Trump and the Potential for Intelligence Failure
The world of foreign intelligence and the sharing of intelligence is always a challenge for political leaders, their officials, staff and for governments and the Trump administration seems to face its share of real challenges. Yesterday, US National Security Adviser, General H.R. McMaster, defended President Trump’s decision last week to reveal reportedly highly classified information during an Oval Office meeting with Russian officials. President Trump apparently detailed an Islamic State plot to Sergey V. Lavrov, the Russian Foreign Minister, and Sergey I. Kislyak, the Russian Ambassador. More concerning is that the information reportedly came from Israel, and that the President discussed this ally-obtained information with the Russians, who for all purposes are closely allied to Iran, Israel’s principal regional opponent. Even more concerning, is that US officials who clearly knew better, then ran from the room to tell the media and make a potentially bad Presidential decision worse. If we were not facing a crisis in North Korea, an aggressive China is the South China Sea, an Iran bent on re-shaping the Middle East in its own image, and a Russia poised to take another bite out of Ukraine and central Europe, then it might be okay. Right now, the Leader of the Free World has a problem, perceived or real, with his conduct on intelligence and national security matters, and this does in fact, represent a problem for the Trump Presidency and the US government. Intelligence is laboriously gathered at great economic cost and at great cost in terms of human capital for all governments. Most intelligence communities will tell you off the record that governments crave intelligence and that it is a never-ending demand against the backdrop of ‘bargain basement’ funding models. In the absence of the political leadership’s interest in intelligence it is the bureaucracy that hungers for information. Sharing and releasing intelligence within governments and outside with allies comes risk, and releasing sensitive information can give away a great deal about how that material was obtained. Intelligence in and outside government with allies is hard capital and information is power. In the wrong hands, key pieces of intelligence mean sources disappear, and with them critical potential information about the next plot evaporates into the atmosphere. US Presidents reportedly have broad powers to classify and declassify information, and you would think that there was a process to do just that, so that legalities are followed, and risks mitigated.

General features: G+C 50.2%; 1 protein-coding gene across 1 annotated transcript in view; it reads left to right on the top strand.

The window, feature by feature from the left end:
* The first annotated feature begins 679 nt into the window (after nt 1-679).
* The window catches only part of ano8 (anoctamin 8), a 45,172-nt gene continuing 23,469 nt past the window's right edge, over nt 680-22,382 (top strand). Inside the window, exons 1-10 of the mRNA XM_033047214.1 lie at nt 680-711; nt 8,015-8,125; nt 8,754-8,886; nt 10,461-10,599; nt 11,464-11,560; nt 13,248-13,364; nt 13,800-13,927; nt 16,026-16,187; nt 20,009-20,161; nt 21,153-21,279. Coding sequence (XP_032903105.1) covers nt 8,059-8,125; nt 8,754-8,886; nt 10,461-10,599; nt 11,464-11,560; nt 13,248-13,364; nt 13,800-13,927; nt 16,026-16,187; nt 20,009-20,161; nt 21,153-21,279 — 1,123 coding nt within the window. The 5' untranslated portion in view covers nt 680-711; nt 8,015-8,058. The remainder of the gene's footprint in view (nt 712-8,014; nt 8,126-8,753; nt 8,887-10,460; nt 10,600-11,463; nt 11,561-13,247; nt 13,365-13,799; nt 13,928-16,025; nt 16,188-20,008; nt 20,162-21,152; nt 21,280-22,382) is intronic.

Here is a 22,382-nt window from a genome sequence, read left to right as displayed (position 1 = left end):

President Trump in sharing sensitive intelligence with Russia opened perceptional or in real terms a ‘can of worms.’ Sharing with Russia, a strategic competitor, is risky at a whole new level, and may have been down-right dangerous. Following this through, the Russians can share this intelligence that they have been given with their allies on the ground in Syria where it reportedly originated, and Syria, Iran, Hezbollah and others might then determine the source and go after it. This is a problem. Given the media reporting, it is now so widely known, that this secret source is now ‘blown’ and has likely disappeared in a good-way, or a bad one. Was the President Right or wrong in what he did we do not know? Perhaps he had to ‘open his kimono’ and tell the Russians what he knew about a plot to save lives. Perhaps President Trump was back-channeling with the Russians for Israel. Just maybe both sides were filling in the pieces of a mutual intelligence puzzle and trading information at a high-level to build trust for the way forward. Perhaps this represents the first big intelligence failure of the Trump administration. We simply don’t know. We do not know how the conversation on this intelligence matter came about, and what the Russians disclosed to prompt President Trump into reportedly releasing the information. We do not know if the information was as reported, ‘highly classified,’ or if for certain it came from Israel. For argument sake let’s say it did and the media reporting is accurate. To be frank, we do not know if the President knew how the information was obtained and where it came from. That usually is not part of the brief to a senior political leader, unless they, or their staff, ask for it in questioning or discussing the item. There is only so much time to brief a world leader, and so some things like North Korea take more time, and right now the Islamic State, probably much less, depending on the item, and if an attack is imminent. How the intelligence gets obtained is likely not a matter that consumes most political leaders, though perhaps it should. Most political leaders get their first detailed briefs in transition and then situational briefs as time goes on. Sometimes it is a snippet here, and a conversation there that fills in the gaps. My perception rightly or wrongly is that President Trump hoists on issues based on oral briefs and that he does not live by hard copy or paper. This would not be unusual for a business leader of a massive enterprise who gets briefed, and makes snap business decisions, based on the words of people they trust. When there is a problem they revisit the issue in detail and then move on.